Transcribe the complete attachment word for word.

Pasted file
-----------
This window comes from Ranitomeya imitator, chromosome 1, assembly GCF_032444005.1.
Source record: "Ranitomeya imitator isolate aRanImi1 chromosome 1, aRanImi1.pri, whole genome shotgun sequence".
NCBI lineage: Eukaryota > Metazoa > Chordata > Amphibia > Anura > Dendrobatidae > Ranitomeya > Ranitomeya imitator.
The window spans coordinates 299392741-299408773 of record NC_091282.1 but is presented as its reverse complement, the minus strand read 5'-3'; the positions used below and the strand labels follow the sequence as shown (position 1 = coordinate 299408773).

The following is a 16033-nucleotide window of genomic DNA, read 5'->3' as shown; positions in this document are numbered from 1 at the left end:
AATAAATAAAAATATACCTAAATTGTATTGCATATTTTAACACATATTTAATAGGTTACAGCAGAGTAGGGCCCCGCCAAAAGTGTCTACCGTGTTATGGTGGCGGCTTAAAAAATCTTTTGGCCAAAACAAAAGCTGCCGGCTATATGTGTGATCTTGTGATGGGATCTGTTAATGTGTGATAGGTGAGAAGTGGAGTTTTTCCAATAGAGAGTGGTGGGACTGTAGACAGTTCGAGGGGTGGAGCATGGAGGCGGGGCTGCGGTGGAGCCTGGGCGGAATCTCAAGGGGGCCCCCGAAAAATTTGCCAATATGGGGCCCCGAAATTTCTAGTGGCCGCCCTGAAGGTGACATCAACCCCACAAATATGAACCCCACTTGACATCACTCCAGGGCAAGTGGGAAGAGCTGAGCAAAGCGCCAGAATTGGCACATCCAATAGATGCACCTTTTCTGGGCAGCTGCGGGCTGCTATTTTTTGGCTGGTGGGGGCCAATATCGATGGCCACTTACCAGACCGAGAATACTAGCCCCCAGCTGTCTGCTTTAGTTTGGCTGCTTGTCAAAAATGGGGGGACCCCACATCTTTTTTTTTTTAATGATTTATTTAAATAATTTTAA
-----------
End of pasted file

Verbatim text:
This window comes from Ranitomeya imitator, chromosome 1, assembly GCF_032444005.1.
Source record: "Ranitomeya imitator isolate aRanImi1 chromosome 1, aRanImi1.pri, whole genome shotgun sequence".
NCBI lineage: Eukaryota > Metazoa > Chordata > Amphibia > Anura > Dendrobatidae > Ranitomeya > Ranitomeya imitator.
The window spans coordinates 299392741-299408773 of record NC_091282.1 but is presented as its reverse complement, the minus strand read 5'-3'; the positions used below and the strand labels follow the sequence as shown (position 1 = coordinate 299408773).

The following is a 16033-nucleotide window of genomic DNA, read 5'->3' as shown; positions in this document are numbered from 1 at the left end:
AATAAATAAAAATATACCTAAATTGTATTGCATATTTTAACACATATTTAATAGGTTACAGCAGAGTAGGGCCCCGCCAAAAGTGTCTACCGTGTTATGGTGGCGGCTTAAAAAATCTTTTGGCCAAAACAAAAGCTGCCGGCTATATGTGTGATCTTGTGATGGGATCTGTTAATGTGTGATAGGTGAGAAGTGGAGTTTTTCCAATAGAGAGTGGTGGGACTGTAGACAGTTCGAGGGGTGGAGCATGGAGGCGGGGCTGCGGTGGAGCCTGGGCGGAATCTCAAGGGGGCCCCCGAAAAATTTGCCAATATGGGGCCCCGAAATTTCTAGTGGCCGCCCTGAAGGTGACATCAACCCCACAAATATGAACCCCACTTGACATCACTCCAGGGCAAGTGGGAAGAGCTGAGCAAAGCGCCAGAATTGGCACATCCAATAGATGCACCTTTTCTGGGCAGCTGCGGGCTGCTATTTTTTGGCTGGTGGGGGCCAATATCGATGGCCACTTACCAGACCGAGAATACTAGCCCCCAGCTGTCTGCTTTAGTTTGGCTGCTTGTCAAAAATGGGGGGACCCCACATCTTTTTTTTTTTAATGATTTATTTAAATAATTTTAA